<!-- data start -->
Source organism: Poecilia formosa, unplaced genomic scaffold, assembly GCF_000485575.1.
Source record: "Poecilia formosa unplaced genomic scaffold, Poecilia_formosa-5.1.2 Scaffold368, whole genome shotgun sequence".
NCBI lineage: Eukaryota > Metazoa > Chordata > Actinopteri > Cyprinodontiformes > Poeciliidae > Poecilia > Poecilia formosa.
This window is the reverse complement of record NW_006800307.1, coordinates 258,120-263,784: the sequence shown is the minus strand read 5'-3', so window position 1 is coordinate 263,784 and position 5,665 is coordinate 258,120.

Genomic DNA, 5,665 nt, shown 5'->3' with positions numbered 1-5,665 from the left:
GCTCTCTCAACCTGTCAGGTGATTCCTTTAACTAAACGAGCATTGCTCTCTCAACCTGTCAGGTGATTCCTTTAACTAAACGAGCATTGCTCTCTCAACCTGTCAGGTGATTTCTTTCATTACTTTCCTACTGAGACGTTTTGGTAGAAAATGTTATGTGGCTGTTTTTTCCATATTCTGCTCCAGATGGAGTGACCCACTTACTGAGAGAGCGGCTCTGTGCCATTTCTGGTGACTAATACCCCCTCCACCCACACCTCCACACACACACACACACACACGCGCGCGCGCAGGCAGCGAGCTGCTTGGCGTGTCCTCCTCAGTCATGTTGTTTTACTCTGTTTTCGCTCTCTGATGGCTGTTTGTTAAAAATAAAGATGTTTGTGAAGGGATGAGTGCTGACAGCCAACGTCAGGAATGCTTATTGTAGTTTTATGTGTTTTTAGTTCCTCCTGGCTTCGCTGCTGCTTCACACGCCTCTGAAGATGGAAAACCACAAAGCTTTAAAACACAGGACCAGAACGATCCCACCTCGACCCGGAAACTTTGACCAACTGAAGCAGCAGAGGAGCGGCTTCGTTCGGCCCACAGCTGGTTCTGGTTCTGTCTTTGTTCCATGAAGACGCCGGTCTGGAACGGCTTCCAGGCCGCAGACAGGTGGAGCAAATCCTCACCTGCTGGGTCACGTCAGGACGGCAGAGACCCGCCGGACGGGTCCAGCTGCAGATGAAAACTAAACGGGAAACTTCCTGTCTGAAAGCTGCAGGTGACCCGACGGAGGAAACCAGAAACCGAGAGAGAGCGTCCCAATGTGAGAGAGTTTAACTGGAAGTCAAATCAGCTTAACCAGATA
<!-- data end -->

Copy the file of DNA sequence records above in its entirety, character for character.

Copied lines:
Source organism: Poecilia formosa, unplaced genomic scaffold, assembly GCF_000485575.1.
Source record: "Poecilia formosa unplaced genomic scaffold, Poecilia_formosa-5.1.2 Scaffold368, whole genome shotgun sequence".
NCBI lineage: Eukaryota > Metazoa > Chordata > Actinopteri > Cyprinodontiformes > Poeciliidae > Poecilia > Poecilia formosa.
This window is the reverse complement of record NW_006800307.1, coordinates 258,120-263,784: the sequence shown is the minus strand read 5'-3', so window position 1 is coordinate 263,784 and position 5,665 is coordinate 258,120.

Genomic DNA, 5,665 nt, shown 5'->3' with positions numbered 1-5,665 from the left:
GCTCTCTCAACCTGTCAGGTGATTCCTTTAACTAAACGAGCATTGCTCTCTCAACCTGTCAGGTGATTCCTTTAACTAAACGAGCATTGCTCTCTCAACCTGTCAGGTGATTTCTTTCATTACTTTCCTACTGAGACGTTTTGGTAGAAAATGTTATGTGGCTGTTTTTTCCATATTCTGCTCCAGATGGAGTGACCCACTTACTGAGAGAGCGGCTCTGTGCCATTTCTGGTGACTAATACCCCCTCCACCCACACCTCCACACACACACACACACACACGCGCGCGCGCAGGCAGCGAGCTGCTTGGCGTGTCCTCCTCAGTCATGTTGTTTTACTCTGTTTTCGCTCTCTGATGGCTGTTTGTTAAAAATAAAGATGTTTGTGAAGGGATGAGTGCTGACAGCCAACGTCAGGAATGCTTATTGTAGTTTTATGTGTTTTTAGTTCCTCCTGGCTTCGCTGCTGCTTCACACGCCTCTGAAGATGGAAAACCACAAAGCTTTAAAACACAGGACCAGAACGATCCCACCTCGACCCGGAAACTTTGACCAACTGAAGCAGCAGAGGAGCGGCTTCGTTCGGCCCACAGCTGGTTCTGGTTCTGTCTTTGTTCCATGAAGACGCCGGTCTGGAACGGCTTCCAGGCCGCAGACAGGTGGAGCAAATCCTCACCTGCTGGGTCACGTCAGGACGGCAGAGACCCGCCGGACGGGTCCAGCTGCAGATGAAAACTAAACGGGAAACTTCCTGTCTGAAAGCTGCAGGTGACCCGACGGAGGAAACCAGAAACCGAGAGAGAGCGTCCCAATGTGAGAGAGTTTAACTGGAAGTCAAATCAGCTTAACCAGATA